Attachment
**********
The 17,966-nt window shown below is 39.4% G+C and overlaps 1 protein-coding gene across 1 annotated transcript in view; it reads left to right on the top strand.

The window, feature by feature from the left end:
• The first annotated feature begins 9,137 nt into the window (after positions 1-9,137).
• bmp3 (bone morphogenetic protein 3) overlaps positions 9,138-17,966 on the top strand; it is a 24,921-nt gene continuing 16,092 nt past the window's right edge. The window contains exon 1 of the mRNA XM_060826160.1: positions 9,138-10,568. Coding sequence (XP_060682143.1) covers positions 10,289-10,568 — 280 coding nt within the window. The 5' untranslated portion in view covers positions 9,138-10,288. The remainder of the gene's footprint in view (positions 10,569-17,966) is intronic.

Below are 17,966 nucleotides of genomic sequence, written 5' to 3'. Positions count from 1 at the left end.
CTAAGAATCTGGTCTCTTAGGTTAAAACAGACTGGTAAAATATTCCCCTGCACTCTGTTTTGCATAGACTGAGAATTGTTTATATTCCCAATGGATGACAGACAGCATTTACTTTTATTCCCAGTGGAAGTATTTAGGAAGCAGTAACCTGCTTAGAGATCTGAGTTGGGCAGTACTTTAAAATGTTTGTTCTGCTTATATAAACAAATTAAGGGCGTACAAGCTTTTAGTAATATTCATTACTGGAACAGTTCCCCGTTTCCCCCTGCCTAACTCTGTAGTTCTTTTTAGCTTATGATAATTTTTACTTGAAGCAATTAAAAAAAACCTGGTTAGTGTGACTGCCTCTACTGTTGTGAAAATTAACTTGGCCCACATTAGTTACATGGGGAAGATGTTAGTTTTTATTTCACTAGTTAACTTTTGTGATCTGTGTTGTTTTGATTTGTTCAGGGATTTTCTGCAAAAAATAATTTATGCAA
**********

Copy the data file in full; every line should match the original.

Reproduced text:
The 17,966-nt window shown below is 39.4% G+C and overlaps 1 protein-coding gene across 1 annotated transcript in view; it reads left to right on the top strand.

The window, feature by feature from the left end:
• The first annotated feature begins 9,137 nt into the window (after positions 1-9,137).
• bmp3 (bone morphogenetic protein 3) overlaps positions 9,138-17,966 on the top strand; it is a 24,921-nt gene continuing 16,092 nt past the window's right edge. The window contains exon 1 of the mRNA XM_060826160.1: positions 9,138-10,568. Coding sequence (XP_060682143.1) covers positions 10,289-10,568 — 280 coding nt within the window. The 5' untranslated portion in view covers positions 9,138-10,288. The remainder of the gene's footprint in view (positions 10,569-17,966) is intronic.

Below are 17,966 nucleotides of genomic sequence, written 5' to 3'. Positions count from 1 at the left end.
CTAAGAATCTGGTCTCTTAGGTTAAAACAGACTGGTAAAATATTCCCCTGCACTCTGTTTTGCATAGACTGAGAATTGTTTATATTCCCAATGGATGACAGACAGCATTTACTTTTATTCCCAGTGGAAGTATTTAGGAAGCAGTAACCTGCTTAGAGATCTGAGTTGGGCAGTACTTTAAAATGTTTGTTCTGCTTATATAAACAAATTAAGGGCGTACAAGCTTTTAGTAATATTCATTACTGGAACAGTTCCCCGTTTCCCCCTGCCTAACTCTGTAGTTCTTTTTAGCTTATGATAATTTTTACTTGAAGCAATTAAAAAAAACCTGGTTAGTGTGACTGCCTCTACTGTTGTGAAAATTAACTTGGCCCACATTAGTTACATGGGGAAGATGTTAGTTTTTATTTCACTAGTTAACTTTTGTGATCTGTGTTGTTTTGATTTGTTCAGGGATTTTCTGCAAAAAATAATTTATGCAA